Fitness trainer says working out allowed him to come out as transgender: 'I'm actually getting to build the chest I've always wanted'

·7 min read
Sahara Gentry shares how fitness allowed him to come out as transgender. (Photo courtesy of Sahara Gentry; designed by Quinn Lemmers)
Sahara Gentry shares how fitness allowed him to come out as transgender. (Photo courtesy of Sahara Gentry; designed by Quinn Lemmers)

It Figures is Yahoo Life's body image series, delving into the journeys of influential and inspiring figures as they explore what body confidence, body neutrality and self-love mean to them.

Sahara Gentry has turned his passion for fitness into a lifestyle, making a career for himself as a transgender trainer using social media to empower members of the LGBTQ community seeking comfortability in their bodies. But the 27-year-old from Southern Kentucky, who has grown an Instagram audience of over 19,000, says that it wasn't until he started going to the gym as a lesbian woman looking to create a more masculine appearance that he even learned about transgender people.

"At 18, I didn't know about the trans community at all. And I had always been a very masculine lesbian, always wore guy's clothing. I never knew that the reality of hormone treatment was even something that could happen for me. So growing up, I kind of always had to internalize, 'Well, these are the cards I was dealt. I have to deal with this gender, even though I feel super uncomfortable in it,'" he recalls while speaking with Yahoo Life. "Once I got social media, after I became a personal trainer, I started having some young trans men come to me for help with their body issues. I started getting educated on the trans community and the fact that you could actually go to a doctor and get hormone therapy just blew my mind. It was like, 'Wow, this is actually a reality for me.'"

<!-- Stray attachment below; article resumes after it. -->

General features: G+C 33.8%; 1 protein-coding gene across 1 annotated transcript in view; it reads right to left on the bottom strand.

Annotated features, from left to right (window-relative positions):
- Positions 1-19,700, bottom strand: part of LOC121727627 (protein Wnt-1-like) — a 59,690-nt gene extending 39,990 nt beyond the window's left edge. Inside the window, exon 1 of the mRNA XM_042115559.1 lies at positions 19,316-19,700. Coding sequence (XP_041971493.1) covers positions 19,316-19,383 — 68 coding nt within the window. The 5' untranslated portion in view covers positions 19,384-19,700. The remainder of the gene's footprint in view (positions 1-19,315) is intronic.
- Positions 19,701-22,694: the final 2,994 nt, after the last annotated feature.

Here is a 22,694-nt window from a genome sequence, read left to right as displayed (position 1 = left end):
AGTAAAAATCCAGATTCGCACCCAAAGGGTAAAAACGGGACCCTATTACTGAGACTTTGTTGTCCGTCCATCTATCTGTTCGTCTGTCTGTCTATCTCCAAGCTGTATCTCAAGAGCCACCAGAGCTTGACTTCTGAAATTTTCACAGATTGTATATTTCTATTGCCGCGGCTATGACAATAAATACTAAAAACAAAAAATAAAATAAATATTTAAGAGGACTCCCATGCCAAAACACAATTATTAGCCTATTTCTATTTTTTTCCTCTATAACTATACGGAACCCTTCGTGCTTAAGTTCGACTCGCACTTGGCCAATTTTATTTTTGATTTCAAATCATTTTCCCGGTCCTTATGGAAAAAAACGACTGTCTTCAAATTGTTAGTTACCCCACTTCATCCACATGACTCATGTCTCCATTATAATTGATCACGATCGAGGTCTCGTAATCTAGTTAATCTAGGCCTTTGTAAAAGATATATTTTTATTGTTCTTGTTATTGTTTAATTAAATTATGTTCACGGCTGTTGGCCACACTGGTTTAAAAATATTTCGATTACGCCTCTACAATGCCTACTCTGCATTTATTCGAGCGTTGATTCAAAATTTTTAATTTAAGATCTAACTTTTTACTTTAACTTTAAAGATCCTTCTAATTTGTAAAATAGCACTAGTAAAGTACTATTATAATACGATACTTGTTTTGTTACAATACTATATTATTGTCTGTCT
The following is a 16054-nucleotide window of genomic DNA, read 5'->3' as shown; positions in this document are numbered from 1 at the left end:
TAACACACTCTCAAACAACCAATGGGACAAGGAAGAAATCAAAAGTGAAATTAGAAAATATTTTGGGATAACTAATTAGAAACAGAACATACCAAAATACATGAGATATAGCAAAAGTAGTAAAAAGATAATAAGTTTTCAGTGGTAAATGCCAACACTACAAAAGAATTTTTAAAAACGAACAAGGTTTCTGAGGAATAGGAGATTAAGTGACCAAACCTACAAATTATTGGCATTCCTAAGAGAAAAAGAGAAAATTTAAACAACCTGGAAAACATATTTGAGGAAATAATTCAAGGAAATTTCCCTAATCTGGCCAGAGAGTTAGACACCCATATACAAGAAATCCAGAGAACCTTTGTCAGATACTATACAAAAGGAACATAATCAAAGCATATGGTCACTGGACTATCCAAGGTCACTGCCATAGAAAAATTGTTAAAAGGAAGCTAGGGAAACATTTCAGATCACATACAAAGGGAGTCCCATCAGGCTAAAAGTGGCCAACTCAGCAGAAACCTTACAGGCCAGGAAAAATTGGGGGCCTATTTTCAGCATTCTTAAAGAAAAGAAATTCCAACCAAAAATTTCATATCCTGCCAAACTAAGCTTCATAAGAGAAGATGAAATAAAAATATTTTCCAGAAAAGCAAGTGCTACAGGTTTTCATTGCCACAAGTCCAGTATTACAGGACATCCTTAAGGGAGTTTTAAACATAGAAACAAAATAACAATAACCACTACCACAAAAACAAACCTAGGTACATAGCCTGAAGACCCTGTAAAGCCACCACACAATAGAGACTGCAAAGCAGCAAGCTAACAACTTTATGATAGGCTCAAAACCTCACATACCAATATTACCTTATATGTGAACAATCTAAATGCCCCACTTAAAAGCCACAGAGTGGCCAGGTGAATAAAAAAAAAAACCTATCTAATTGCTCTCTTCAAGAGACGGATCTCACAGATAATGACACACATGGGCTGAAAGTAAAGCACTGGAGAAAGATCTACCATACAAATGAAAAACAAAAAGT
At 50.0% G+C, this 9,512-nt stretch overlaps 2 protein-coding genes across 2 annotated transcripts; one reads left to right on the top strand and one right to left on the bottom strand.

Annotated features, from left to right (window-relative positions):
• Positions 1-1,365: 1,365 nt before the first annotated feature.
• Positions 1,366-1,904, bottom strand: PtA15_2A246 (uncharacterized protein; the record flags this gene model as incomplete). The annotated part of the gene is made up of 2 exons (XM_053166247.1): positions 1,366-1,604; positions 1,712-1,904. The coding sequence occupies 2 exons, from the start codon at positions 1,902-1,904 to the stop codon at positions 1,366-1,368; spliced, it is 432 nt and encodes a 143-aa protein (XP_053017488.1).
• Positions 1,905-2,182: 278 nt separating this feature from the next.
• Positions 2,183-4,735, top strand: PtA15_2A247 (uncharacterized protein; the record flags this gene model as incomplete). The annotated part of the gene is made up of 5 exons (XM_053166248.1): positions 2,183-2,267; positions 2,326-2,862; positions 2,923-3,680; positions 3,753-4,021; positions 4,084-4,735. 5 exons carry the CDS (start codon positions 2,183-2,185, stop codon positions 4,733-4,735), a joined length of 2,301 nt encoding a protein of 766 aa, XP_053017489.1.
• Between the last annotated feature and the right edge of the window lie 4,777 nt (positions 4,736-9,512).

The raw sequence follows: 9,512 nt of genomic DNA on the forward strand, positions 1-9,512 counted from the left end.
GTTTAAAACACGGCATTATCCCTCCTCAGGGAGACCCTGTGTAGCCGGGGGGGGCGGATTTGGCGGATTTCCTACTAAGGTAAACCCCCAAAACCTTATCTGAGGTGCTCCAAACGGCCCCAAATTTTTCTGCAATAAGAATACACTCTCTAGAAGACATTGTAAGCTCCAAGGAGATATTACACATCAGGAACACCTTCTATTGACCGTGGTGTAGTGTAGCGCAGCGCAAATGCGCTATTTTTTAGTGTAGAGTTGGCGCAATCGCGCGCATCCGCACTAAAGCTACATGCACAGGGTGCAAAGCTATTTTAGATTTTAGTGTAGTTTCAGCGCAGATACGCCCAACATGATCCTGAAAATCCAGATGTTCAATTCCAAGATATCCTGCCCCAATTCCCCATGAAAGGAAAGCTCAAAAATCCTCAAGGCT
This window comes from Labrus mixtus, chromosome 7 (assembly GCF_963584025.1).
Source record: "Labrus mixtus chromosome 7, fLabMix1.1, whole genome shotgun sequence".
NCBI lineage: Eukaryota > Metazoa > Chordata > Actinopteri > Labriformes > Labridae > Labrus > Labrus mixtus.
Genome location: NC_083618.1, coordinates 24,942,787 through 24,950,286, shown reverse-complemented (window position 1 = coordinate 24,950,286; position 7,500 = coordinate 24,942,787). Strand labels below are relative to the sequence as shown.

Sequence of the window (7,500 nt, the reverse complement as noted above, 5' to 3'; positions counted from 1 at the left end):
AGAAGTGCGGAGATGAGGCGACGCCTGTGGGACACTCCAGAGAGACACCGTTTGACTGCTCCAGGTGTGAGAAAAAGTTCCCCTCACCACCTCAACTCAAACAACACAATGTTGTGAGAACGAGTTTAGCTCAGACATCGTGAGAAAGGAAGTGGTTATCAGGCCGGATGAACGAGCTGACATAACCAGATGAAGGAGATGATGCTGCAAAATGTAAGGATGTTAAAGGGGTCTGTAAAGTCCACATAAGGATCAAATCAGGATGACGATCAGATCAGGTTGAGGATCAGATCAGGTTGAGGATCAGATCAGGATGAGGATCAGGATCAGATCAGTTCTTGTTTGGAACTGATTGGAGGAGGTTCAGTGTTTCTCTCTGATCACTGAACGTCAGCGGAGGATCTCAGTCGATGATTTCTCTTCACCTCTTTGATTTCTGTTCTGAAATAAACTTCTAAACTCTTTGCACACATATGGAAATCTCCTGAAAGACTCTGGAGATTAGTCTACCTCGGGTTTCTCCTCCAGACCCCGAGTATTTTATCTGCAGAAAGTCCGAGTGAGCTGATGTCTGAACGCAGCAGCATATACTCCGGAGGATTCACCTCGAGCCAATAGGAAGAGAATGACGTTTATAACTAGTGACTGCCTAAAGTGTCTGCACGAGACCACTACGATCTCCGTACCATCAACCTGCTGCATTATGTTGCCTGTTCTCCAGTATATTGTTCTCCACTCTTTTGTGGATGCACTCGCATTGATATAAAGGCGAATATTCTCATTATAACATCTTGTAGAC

When Gentry first stepped into the gym nearly eight years ago, he recalls having fitness goals that were motivated by the unhappiness he felt with his body. "I was someone who always was very, very small and feeling so masculine on the inside and having this small physical form just really didn't ever sit well with me. It always gave me really bad body dysphoria," he says. "So the gym was somewhere that I went to try and just build myself, kind of just paint my canvas."

Gentry fell in love with bodybuilding as a way to alleviate the discomfort that he felt with his body, as he worked to create the muscular arms, abs and legs that he had always dreamed of for himself. Still, it would take him time to recognize how connected his physical form was to his gender identity as he worked to become more in-tune with who he was both on the outside and the inside. Working with clients who were trans men helped in that process.